How to Maintain an Ice Axe

Cleaning Your Ice Axe

  • After every use, whilst still outdoors, give the ice axe a good rinse with fresh water if possible and wipe it with a dry cloth.
  • At the end of the expedition, wash the ice axe in lukewarm water. Add some soap to it and use a brush to remove any dirt or mud on the ice axe. Ensure that the soap used is not too harsh.
  • After removing all the dirt, rinse the ice axe in freshwater.
  • Wipe with a clean cloth and ensure it is fully dry before storing it.


Avoid Rusting 

  • Small traces of rust could possibly appear on the ice axe after use. These can be scrubbed using a rough surface sponge.
  • To avoid heavy rust, dry the ice axe and wipe it clean after each use. At the time of storage, the ice axe can be coated with a thin layer of oil. 
  • Store the ice axe in a dry place and avoid exposure to direct sunlight.


Carrying an Ice Axe


All You Need to Know About an Ice Axe


  • Almost all backpacks come with two loops at the bottom on both sides. The pick should be turned towards the centre of the backpack in order to avoid protrusion.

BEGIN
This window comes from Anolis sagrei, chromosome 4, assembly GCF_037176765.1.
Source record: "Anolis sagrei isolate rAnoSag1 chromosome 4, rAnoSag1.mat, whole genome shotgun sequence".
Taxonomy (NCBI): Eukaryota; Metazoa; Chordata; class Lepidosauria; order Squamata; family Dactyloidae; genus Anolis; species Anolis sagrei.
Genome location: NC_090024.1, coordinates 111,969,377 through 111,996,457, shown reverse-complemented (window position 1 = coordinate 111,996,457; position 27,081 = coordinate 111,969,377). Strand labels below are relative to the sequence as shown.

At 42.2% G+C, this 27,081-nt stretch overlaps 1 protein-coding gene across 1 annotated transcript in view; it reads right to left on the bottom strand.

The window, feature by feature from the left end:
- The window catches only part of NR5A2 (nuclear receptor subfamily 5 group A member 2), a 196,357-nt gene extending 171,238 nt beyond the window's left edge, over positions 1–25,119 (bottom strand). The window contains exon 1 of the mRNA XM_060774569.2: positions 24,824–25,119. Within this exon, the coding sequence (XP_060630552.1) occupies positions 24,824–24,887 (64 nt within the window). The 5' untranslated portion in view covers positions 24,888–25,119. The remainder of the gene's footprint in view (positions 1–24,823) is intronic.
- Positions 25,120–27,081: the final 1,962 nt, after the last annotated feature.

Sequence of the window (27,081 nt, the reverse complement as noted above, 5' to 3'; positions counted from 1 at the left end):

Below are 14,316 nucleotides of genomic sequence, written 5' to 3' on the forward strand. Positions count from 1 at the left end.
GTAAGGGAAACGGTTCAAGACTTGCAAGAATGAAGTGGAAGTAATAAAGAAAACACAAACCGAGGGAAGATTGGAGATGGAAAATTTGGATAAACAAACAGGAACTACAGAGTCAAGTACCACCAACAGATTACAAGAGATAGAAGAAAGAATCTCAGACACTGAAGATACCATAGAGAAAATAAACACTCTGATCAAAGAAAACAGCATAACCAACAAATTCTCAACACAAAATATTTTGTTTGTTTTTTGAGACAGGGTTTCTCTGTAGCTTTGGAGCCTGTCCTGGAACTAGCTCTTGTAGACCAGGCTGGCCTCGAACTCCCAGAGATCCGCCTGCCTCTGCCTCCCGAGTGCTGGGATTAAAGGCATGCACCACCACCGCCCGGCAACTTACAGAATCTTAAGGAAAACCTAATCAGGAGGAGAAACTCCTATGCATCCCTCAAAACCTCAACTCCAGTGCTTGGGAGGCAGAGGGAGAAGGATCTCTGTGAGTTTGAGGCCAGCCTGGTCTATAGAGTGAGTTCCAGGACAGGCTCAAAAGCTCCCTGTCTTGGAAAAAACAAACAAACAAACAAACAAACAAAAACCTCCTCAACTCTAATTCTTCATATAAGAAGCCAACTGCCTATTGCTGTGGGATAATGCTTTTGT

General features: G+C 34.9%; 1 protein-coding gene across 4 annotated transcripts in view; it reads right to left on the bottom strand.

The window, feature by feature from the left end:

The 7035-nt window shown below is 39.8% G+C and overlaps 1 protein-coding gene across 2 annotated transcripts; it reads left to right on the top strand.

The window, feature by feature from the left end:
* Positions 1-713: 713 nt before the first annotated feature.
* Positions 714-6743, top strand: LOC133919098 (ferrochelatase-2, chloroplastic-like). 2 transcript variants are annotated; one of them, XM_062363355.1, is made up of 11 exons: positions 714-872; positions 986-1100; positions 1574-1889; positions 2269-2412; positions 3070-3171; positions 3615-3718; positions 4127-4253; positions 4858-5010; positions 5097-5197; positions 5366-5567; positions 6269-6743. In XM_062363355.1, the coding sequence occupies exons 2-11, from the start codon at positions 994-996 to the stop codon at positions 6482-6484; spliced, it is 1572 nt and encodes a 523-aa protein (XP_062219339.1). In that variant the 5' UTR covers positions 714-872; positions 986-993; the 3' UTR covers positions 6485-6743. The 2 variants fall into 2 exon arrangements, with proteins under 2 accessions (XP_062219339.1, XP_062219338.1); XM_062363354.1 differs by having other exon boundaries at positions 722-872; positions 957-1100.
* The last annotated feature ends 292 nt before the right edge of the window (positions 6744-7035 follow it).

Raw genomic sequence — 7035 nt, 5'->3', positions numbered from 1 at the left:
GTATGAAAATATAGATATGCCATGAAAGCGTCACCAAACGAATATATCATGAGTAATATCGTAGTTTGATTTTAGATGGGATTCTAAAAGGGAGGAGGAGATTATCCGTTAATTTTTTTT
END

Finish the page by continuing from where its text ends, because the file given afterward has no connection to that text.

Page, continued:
All You Need to Know About an Ice Axe


  • Slide the ice axe into one of the loops with the pick facing the centre of the backpack.


All You Need to Know About an Ice Axe


  • Now rotate the ice axe in such a way that the shaft/spike faces upwards.


All You Need to Know About an Ice Axe


  • Secure the ice axe to the backpack using the straps.


We hope that this article offers a better technical understanding of the ice axe and also answers any doubts you might have had about its maintenance. Should you have any further questions or wish to know more, our team is available to help you out!

Geethanjali Jujjavarapu

Lawyer by education, Geethanjali loves travelling and documenting her travels through photographs an Read more